You are absolutely right- the whole of humanity, including us here in Mauritius, will have to grapple with a range of issues in an increasingly volatile, complex and uncertain world. These will no doubt have huge implications on our daily existential conditions. To think that politicians are not aware of the problems affecting people’s lives would be a mistake. But do they show sufficient concern, are they encouraging thinkers, strategists and technicians to find solutions to the emerging challenges we are confronted with as a nation, are legitimate questions.

Perhaps the lack of visibility on this front gives the impression that there is a disconnect and in certain cases the disconnect might even be real! However, it is not only such disconnect that is driving people away from the traditional parties. There is also the fact that people increasingly reject their inclination for dynastic politics, the reproduction of the same political elite, absence of political parties’ internal democratisation capacity, leader centricity, male dominated politics, lack of capacity to innovate.

Significant numbers of people also abhor the idea that there is insufficient room for new blood and new vision. They also speak of a particular fatigue: ‘same old face’ and ‘same discourse’ fatigue.

* On the other hand, we see a number of small political parties gradually grouping into bigger political entities in view of the forthcoming elections to confront both the government and the main opposition parties. It remains to be seen whether these alliances will last and eventually win the trust of a large chunk of the electorate, but as of now it appears they mightunwittinglyplay into the hand of the MSM-led alliance. Do you think they can be trusted?

We are unfortunately saddled by an electoral system which is biased and characterised by the ‘winner takes it all’ syndrome as well as a population which remains largely ‘’politically uneducated’’. The stalling of the electoral reforms and the persistent absence of a dose of proportional makes it extremely difficult for new upcoming parties to make a dent in the system.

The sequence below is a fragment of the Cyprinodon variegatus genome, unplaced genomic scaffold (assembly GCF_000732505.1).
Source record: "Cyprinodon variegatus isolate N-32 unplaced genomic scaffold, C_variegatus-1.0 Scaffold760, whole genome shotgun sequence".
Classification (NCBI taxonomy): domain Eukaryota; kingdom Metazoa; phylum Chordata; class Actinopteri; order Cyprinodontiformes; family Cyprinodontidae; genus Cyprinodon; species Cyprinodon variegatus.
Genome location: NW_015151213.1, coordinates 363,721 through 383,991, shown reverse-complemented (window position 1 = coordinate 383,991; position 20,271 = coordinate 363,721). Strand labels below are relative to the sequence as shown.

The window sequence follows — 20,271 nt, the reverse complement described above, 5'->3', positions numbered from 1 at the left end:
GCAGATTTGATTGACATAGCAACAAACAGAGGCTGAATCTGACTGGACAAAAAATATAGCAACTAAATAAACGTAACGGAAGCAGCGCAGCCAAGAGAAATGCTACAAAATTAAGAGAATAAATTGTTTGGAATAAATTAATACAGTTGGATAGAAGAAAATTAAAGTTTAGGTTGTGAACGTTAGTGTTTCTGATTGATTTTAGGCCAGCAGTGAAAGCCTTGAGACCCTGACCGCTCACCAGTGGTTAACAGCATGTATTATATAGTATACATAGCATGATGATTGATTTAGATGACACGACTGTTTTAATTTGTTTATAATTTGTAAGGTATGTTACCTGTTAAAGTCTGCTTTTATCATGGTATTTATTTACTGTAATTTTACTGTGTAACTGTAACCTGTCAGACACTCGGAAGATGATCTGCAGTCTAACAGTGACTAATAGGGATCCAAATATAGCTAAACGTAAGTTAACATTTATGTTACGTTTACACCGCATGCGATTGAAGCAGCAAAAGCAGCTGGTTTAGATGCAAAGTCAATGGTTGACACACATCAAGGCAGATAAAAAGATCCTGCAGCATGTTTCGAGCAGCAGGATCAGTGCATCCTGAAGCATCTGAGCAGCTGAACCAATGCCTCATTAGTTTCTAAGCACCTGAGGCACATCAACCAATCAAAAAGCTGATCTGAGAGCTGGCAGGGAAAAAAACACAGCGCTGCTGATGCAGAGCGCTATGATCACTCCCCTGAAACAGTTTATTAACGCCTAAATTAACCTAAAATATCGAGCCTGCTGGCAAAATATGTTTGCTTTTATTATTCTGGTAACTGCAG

This said, there is a general trust deficit in the country. This coupled with the current lack of direction and the whittling away of democracy are pushing people to search for something new, for an alternative.

Given these circumstances, if alliances of the smaller and newer parties can unite around a creative manifesto, which provides solutions to some of the deeply entrenched problems of our society rather than a shopping list of measures, they would be able to impact the electorate. They must however have coherent, competentand credible women and men candidates,anchored around values such as integrity, meritocracy and national unity, and develop an effective strategy to counter the adversary.

But for now, I am much more in favour of a larger united opposition – a unification of all forces, so as to get rid of the rot which has installed itself. The many unscrupulous elements in governance and management of the country must be done away with the soonest possible. Mauritians need to breathe, and we need a complete overhauling of the current system. Only a united opposition can help not to play in the hands of the MSM-led alliance.

* A foreign observer of the local political situation recently made this comment: ‘Very interesting (article) about the coalition May Day rally and the absence of the opposition. I presume this absence indicates various things – the absence of a formal coalition, but also the instability of the informal coalition. And the suspicion is that one party will peel off and join with the MSM…’ This begs the question: what if the LP-MMM-PMSD leaders do not find common ground for an alliance?

I certainly think it is the duty of each responsible citizen, who is truly concerned about thewellbeing of the nation as well as the future of his/her own children and grandchildren, to do everything possible to ensure that all serious opposition political parties do find the necessary common ground for a larger alliance of the opposition.

Finding common ground may be less difficult if people are prepared to let go of their egos and their immediate vested interests but focus more on the substance and sustainability of their respective political parties and Mauritian society as a whole.

New forms of power sharing along gender and youth lines, with more room for competenciesand meritocracy is what Mauritius badly needs. Modern Mauritius deserves much better than mere realpolitik!

* What do you think the continuation in office of the MSM-led alliance would meanfor the country?

I am sorry to say that such an occurrence will be a real disaster for the country. It will be catastrophic; the little chance that we have now of repairing, rebuilding and reinventing the nation for a better, more resilient future for all, will simply disappear forever, if the MSM comes back to power.

There is enough evidence of how incompetence, inefficiencies, ineptitude, corruption, drug trafficking around a parallel economy, mismanagement, greed, persistent destruction of our ecological system, communal politics have polarised our little Mauritius,destroying the Mauritian social fabric.

We must put an end to all this before it is too late.

Mauritius Times ePaper Friday 12 May 2023